Driving Productivity To The Top

A big supporter of females in the maker industry, Steph is using her experience to create products that she wasn't able to previously and has used her drive and passion to turn the community on it's head with products that are hitting the top on ProductHunt. Here she shares how a can do attitude is the key ingredient to becoming a successful maker.

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Steph Smith
Nomad

Who are you? Where are you from? What's your backstory?

Hi! I’m Steph. Two years ago, I left my desk job in Canada and 2+ hour commute in order to redesign my life. Now, I work on the executive team at Toptal and create things as an indie maker. I started learning to code 9 months ago, and have since built 3 projects, one of which went to #1 on Product Hunt.

 

 

I am a supporter of females in tech and recently built FeMake, a Patreon for WomenMake, an ambassador for Women Who Drone, and a judge for the Toptal Women’s Scholarship.

 

What made you get into programming?

I’ve always worked in STEM and within the last two years, worked directly with many developers at Toptal.

 

Earlier this year, I decided that I not only wanted to participate in tech but also create. I didn’t know how to code and saw that as the main blocker in me being about to contribute in the way I had always wanted. So, in February I decided to roll up my sleeves and learn to code. It has been incredibly fulfilling and has enabled me to create the products that I was never previously able to.

 

What does your process for learning to code look like?

The best way to learn is ultimately just to do .

 

However, I think doing a course or bootcamp to get you started can be a great way to get the ball rolling. I personally chose took this full-stack web development course which helped me learn the foundations to start building my own projects. Immediately after, I started to build nomad(hubb), which strongly solidified what I had learned in the course. Without having a project to work on, you ultimately are mostly coding along someone and the skills you learn are quickly forgotten. Since then, I have been mostly Googling things and relying on the amazing contributions on StackOverflow.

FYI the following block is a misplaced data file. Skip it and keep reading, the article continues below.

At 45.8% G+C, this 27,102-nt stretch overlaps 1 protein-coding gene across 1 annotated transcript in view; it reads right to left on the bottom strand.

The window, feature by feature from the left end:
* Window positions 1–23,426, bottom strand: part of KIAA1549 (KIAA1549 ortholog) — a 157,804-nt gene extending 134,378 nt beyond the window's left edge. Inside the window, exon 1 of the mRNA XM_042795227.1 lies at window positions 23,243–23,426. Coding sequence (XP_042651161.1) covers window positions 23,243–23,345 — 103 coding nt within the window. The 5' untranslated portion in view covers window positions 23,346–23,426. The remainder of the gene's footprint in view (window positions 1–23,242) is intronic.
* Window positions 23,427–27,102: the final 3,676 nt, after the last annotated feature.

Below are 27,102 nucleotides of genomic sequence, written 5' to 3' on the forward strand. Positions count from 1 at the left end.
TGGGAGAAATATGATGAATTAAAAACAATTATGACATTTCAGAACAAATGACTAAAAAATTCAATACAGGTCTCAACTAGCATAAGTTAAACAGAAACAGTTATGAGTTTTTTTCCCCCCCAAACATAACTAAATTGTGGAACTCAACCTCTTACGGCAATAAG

Learning to code has been a journey, but I don’t think there is necessarily any “right” learning resource to use. What is important is to stick to it, choose a project you can validate your skills with, and focus  on continuous learning. There was a great tweet that I saw recently which embodied my view on learning.

 

What does your process for building apps look like?

  1. Coming up with an idea and putting it on my ongoing list

  2. When I finally have time to start building, map out exactly what it’ll look like in terms of functionality (example)

  3. I normally build the super basic front-end first, getting the routes working, and the necessarily HTML/CSS up there

  4. Then, I just start building the functionality. My process isn’t very fine-tuned as I come up with functionality on the go, normally. I’ll have a running list of capabilities that I want to add, and move through that list in a not very systematic way, since I’m still learning.

 

What's your tech stack?

Front-end: HTML, CSS/Bootstrap, JS, JQuery

Backend: Mongo/Mongoose, Express, Node

 

Advice for those learning to code?

I could write an entire article on this, but just start. It will never feel quite right or perfect, but you will learn and grow along the way.

 

However, what I think is absolutely essential is to understand your why - why are you learning to code? There is correct answer here, but ultimately, understanding your why will help you stay motivated. For example, I learned to code because I knew it would enable me to create the projects I had always wanted to. Some may want to learn so that they can become a paid developer or just so that they can pick up a new skill. Understanding this will help you work through the highs and many lows of coding, because you’re working toward something tangible. In relation to that, come up with a project that you want to create (even if your end goal is not to be a “maker”) so that you can pressure test your learning. I initially took a course but would have forgotten everything that I had learned, had I not used it to create something independent of the course. It’s similar to learning a language - if you learn it in a classroom (even for years), but never practice, you will ultimately not really know that language practically very well.

 

 

Also, understand that there are specific times when you are learning to code where you feel on top of the world for getting specific functionality to work, or completely useless because you’ve been trying to fix something simple for 4 hours. It happens to everyone, including seasoned developers, so just try to keep this in mind as you begin your journey.

 

Shameless Plugs

FeMake - this one I think is especially important as the proportion of females in tech (and makers) is imbalanced

Make Yourself Great Again

nomad(hubb)

 

Hot Picks

Not necessarily a project, but I recently read Brotopia which touches on the imbalance of females in tech and I think a cornerstone read (or listen) for anyone working in tech to really understand the implications and history of the tech.

 

And of course, WomenMake is a great community for female makers looking to support one another.